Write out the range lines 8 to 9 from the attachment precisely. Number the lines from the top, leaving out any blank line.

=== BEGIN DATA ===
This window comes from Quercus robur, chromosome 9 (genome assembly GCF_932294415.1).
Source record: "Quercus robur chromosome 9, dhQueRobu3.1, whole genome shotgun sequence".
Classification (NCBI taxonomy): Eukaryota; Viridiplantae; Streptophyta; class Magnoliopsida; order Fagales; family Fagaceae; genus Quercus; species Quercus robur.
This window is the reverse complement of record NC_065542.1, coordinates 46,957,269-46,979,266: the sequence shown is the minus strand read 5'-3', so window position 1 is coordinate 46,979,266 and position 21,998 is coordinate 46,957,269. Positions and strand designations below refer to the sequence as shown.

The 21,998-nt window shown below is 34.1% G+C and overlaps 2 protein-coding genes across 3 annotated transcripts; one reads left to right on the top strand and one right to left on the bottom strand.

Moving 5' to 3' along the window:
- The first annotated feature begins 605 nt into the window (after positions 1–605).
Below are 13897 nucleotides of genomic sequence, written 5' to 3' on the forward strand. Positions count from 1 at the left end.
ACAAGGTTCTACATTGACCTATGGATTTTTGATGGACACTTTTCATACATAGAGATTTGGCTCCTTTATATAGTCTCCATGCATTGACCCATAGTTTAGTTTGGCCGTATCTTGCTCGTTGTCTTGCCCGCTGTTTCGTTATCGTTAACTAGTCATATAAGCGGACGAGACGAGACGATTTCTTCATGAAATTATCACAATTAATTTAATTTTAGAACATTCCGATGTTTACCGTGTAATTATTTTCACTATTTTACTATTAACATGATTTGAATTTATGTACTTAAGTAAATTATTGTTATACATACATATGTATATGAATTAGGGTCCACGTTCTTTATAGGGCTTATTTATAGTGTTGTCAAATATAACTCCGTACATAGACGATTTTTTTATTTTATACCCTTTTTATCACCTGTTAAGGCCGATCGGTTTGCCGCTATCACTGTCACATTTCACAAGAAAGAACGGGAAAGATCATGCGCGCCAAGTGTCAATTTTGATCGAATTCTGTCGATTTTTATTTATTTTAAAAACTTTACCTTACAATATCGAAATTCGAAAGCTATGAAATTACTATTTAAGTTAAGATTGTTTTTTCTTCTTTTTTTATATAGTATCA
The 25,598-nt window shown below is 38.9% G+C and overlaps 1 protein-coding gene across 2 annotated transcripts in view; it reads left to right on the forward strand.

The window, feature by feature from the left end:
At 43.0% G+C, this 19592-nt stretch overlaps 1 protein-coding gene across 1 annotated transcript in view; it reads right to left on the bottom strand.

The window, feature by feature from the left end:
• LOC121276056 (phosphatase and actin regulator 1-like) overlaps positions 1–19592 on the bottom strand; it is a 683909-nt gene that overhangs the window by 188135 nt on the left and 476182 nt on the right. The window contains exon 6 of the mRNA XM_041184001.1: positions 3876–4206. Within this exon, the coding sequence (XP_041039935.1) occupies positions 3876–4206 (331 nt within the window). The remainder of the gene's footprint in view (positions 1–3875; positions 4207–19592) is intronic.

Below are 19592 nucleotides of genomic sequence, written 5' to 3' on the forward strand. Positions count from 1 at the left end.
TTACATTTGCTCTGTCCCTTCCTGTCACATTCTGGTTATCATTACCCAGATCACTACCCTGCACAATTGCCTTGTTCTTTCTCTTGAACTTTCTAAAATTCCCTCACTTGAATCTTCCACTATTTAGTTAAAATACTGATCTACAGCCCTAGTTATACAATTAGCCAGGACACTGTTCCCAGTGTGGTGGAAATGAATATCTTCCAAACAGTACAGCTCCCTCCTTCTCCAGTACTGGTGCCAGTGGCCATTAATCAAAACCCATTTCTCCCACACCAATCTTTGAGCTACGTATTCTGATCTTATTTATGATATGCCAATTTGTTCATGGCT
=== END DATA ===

Below are 13897 nucleotides of genomic sequence, written 5' to 3' on the forward strand. Positions count from 1 at the left end.
ACAAGGTTCTACATTGACCTATGGATTTTTGATGGACACTTTTCATACATAGAGATTTGGCTCCTTTATATAGTCTCCATGCATTGACCCATAGTTTAGTTTGGCCGTATCTTGCTCGTTGTCTTGCCCGCTGTTTCGTTATCGTTAACTAGTCATATAAGCGGACGAGACGAGACGATTTCTTCATGAAATTATCACAATTAATTTAATTTTAGAACATTCCGATGTTTACCGTGTAATTATTTTCACTATTTTACTATTAACATGATTTGAATTTATGTACTTAAGTAAATTATTGTTATACATACATATGTATATGAATTAGGGTCCACGTTCTTTATAGGGCTTATTTATAGTGTTGTCAAATATAACTCCGTACATAGACGATTTTTTTATTTTATACCCTTTTTATCACCTGTTAAGGCCGATCGGTTTGCCGCTATCACTGTCACATTTCACAAGAAAGAACGGGAAAGATCATGCGCGCCAAGTGTCAATTTTGATCGAATTCTGTCGATTTTTATTTATTTTAAAAACTTTACCTTACAATATCGAAATTCGAAAGCTATGAAATTACTATTTAAGTTAAGATTGTTTTTTCTTCTTTTTTTATATAGTATCA